And in fact, \(\sqrt{4+2\sqrt{3}}+\sqrt{3}\approx4.464\), and \(1+2\sqrt{3}\approx4.464\). So this expression is irrational, though it looked for a moment as if it might be \(-1\). (Except that the square roots can’t be negative!)

Now you show, somehow, that m = n yields a solution. But note that it is not the

findingof this solution that constitutes a proof, but thechecking. And then, it is not the checking in thederivedequation that proves rationality, but the checking in theoriginalequation! And I suspect you didn’t do that, except by showing that a calculator produces that result, which is not really a proof.So, depending on exactly what you wrote, your proof may be faulty, and the objections may be valid.

Finally, with regard to the question at the end:

I looked for what you might have written, and see that this problem has been covered several times on StackExchange, 8 years ago or more, but not your contribution. But it is true that if you showed only that the derived equation has integer solutions, that does not prove the original claim. It’s not that you assumed that the integers exist, but that you (apparently) assumed that the two equations are

equivalent.Again, can you show us the details, so we can be sure whether your proof is valid, and point out specific details if it is not? It doesn’t sound like the objections are quite right, but I suspect there is some truth in them.

I did later find what appears to be Mike’s question and the pushback he got (in which he subsequently added a correction based on our comments).

Mike understood the idea:

You are correct that I assumed that if my derived equation had integer solution then the original was rational. Sounds like that was the issue people were getting at since my derived equation also has a solution that implies m/n is irrational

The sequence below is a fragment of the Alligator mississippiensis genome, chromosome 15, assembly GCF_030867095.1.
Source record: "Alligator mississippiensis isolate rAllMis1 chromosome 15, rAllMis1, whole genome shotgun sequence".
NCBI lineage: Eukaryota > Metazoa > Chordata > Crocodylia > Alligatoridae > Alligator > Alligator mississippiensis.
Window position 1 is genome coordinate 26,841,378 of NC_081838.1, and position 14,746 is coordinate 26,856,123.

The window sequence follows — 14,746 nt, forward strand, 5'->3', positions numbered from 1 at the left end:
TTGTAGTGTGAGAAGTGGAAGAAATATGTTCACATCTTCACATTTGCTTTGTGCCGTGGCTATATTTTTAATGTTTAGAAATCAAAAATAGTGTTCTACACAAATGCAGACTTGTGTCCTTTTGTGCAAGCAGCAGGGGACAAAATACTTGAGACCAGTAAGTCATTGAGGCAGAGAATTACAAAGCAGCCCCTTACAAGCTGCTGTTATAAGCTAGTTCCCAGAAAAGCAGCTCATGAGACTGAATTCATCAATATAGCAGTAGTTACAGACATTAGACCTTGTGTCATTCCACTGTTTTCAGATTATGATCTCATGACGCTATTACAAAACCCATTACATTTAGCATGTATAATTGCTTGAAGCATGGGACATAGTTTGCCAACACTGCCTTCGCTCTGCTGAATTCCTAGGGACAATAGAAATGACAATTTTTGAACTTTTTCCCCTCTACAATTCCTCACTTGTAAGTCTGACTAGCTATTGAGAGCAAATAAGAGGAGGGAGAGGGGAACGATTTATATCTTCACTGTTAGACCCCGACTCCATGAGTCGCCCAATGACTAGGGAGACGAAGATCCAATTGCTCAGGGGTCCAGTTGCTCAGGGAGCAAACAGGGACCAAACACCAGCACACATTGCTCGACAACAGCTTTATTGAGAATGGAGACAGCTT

I thought thar the existence of extraneous solutions wouldn’t be an issue as long as one of them are rational.

However, I think that is wrong now. I’d need to show, as a check, that sqrt(4+2*sqrt(3)) – sqrt(3) – 1 = 0 and indeed it does (simple two steps of algebra).

I answered:

Yes; in searching for what you might have said on StackExchange, I saw several ways to do this, but once you know (e.g. by the work you did, or by a calculator) to “guess” that the expression equals 1, you can show that it is in several ways. One, perhaps yours, is to note that 4+2√3 = 1+2√3+3 = (1+√3)

^{2}(as it must if this equation is true), so that √(4+2√(3)) – √(3) = √((1+√3)^{2}) – √(3) = 1+√3 – √3 = 1.

### Completing the proof

Mike now showed his finished proof:

Correct, I just did the following:

√(4+2√(3)) – √(3) = 1 (check my “guess” from my prior solution) –>

√(4+2√(3)) = 1+ √(3) –>

4+2√(3) = 1 + 2√(3) + 3 = 4+2√(3) QED (?)